I was infected with hiv around 6 years ago by someone who had full blown AIDS who I believe has died now, I would/could not accept having the virus, I turned to drink and drugs and blocked hiv from my mind, and refused to accept I had it, I would not see a doctor and refused to even talk about it with anyone. Eventually I saw a doc and got on meds, Triumeq. I have been on my meds around 6 months and only today 22nd Dec 2015 have I become undetectable. I'm so over joyed I feel like life is worth living again, I still get depressed, I feel alive again, do not take drugs or drink..I just thought I'd add my 2p worth in the hope it helps someone reading this, get on meds asap. I'm lucky I get free meds, I'm male 44 years old, spent 20 years in prisons, so I have been though some unmentionable matter what life throws at you there is a way out of your situation, stay strong people and stay safe.. Peace and love to all the people who use and anyone else who is reading this and feels low/depressed/unhappy..just to read someone's story can boost your mood.
Love & Kisses to all
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Comment by: Maria (South Africa) Fri., Dec. 18, 2015 at 11:37 pm EST
I was diagnosed in 2013,i started medication in 2014 i'm undetectable.thank you to The Body Team,especially've been my mentor and adviser everytime i ask a question.Thank you so much.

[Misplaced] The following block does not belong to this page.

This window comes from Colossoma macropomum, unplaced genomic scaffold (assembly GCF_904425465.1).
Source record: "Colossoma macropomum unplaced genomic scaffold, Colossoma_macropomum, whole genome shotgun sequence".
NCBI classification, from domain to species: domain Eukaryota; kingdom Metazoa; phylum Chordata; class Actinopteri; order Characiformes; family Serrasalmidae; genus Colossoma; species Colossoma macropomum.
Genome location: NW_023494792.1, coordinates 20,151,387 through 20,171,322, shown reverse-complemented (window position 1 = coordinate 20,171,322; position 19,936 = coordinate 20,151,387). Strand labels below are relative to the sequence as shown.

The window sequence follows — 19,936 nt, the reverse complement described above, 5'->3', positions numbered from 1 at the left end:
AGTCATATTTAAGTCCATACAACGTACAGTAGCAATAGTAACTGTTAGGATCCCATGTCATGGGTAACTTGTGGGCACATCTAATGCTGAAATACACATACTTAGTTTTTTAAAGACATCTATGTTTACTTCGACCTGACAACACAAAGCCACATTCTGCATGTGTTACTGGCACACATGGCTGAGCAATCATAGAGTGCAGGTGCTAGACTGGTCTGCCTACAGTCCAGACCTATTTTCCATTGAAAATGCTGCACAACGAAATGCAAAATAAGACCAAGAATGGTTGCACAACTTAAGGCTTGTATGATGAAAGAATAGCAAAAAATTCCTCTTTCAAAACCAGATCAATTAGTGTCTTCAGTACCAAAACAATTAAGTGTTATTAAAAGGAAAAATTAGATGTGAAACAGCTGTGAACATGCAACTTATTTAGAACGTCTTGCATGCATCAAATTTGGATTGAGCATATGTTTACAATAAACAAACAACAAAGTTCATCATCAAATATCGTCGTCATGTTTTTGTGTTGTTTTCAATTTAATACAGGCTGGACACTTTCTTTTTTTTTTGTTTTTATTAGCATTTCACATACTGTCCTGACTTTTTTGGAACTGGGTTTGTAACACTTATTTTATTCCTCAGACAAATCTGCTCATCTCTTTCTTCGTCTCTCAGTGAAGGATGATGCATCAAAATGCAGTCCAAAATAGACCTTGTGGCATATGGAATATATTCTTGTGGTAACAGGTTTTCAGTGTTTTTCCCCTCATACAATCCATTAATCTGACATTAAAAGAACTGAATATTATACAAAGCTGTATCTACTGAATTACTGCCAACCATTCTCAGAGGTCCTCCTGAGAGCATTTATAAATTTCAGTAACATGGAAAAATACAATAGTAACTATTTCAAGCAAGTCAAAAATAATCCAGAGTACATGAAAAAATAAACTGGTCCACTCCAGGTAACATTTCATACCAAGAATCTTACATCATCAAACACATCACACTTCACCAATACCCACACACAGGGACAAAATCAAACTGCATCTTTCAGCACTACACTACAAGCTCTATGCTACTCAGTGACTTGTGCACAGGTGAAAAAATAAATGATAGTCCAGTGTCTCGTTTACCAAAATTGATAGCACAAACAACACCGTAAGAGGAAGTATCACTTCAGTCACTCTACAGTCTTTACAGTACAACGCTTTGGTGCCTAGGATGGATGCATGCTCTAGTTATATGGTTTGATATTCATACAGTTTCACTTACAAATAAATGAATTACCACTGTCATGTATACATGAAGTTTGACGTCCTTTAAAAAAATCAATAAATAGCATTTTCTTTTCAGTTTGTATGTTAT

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Comment by: Susan Larkins (Hackensack, New Jersey) Sat., Sep. 12, 2015 at 4:45 pm EDT
HIV+ since 1994....made some life changes...750 t-Cells and undetectable for ten years.
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Comment by: Thomas E.Maciejewski (Milwaukee,Wisc.) Wed., Sep. 2, 2015 at 5:19 pm EDT
As my HUSBAND and I have HIV for over 27 years each and are undectable both of us thaxs to our Clinic a very good Dr. so this is so hard to believe.P/S I'm on Facebook Thaxs again
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Comment by: Ed (Denver) Thu., Aug. 27, 2015 at 11:27 pm EDT
First of all, dont't start your page with a religious leader. There's more reason to fight HIV than religion. I'VE been in this club since '92...before y'all were born. Try again and maybe more of us who show real promise for your futures will be replying. Cheers
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Comment by: Tori Luchsinger (Levittown pa) Mon., Jul. 27, 2015 at 10:07 pm EDT
I was diagnosed in 2010 started meds in2012 when I became pregnant and have been undetectable ever since I have had two children both healthy and negative I'm truly grateful for the medication that I believe is saving my lufe and the lives of so many other people who have suffered from this terrible disease although I struggle with the reality of having HIV I continue to take me medicine every morning
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Comment by: me (Albany, Ga) Mon., Jul. 27, 2015 at 5:38 pm EDT
I don't really understand I have been positive for 10 years in October and wad was on crack at the time I stopped that and I went to an undetectable count I have never been on any meds and go every year to check my blood but it doesn't get worse. I don't want it to I just want to know why I hear all these horror stories and I am the dame as the first day I found out almost. Is there such a thing as just being a host?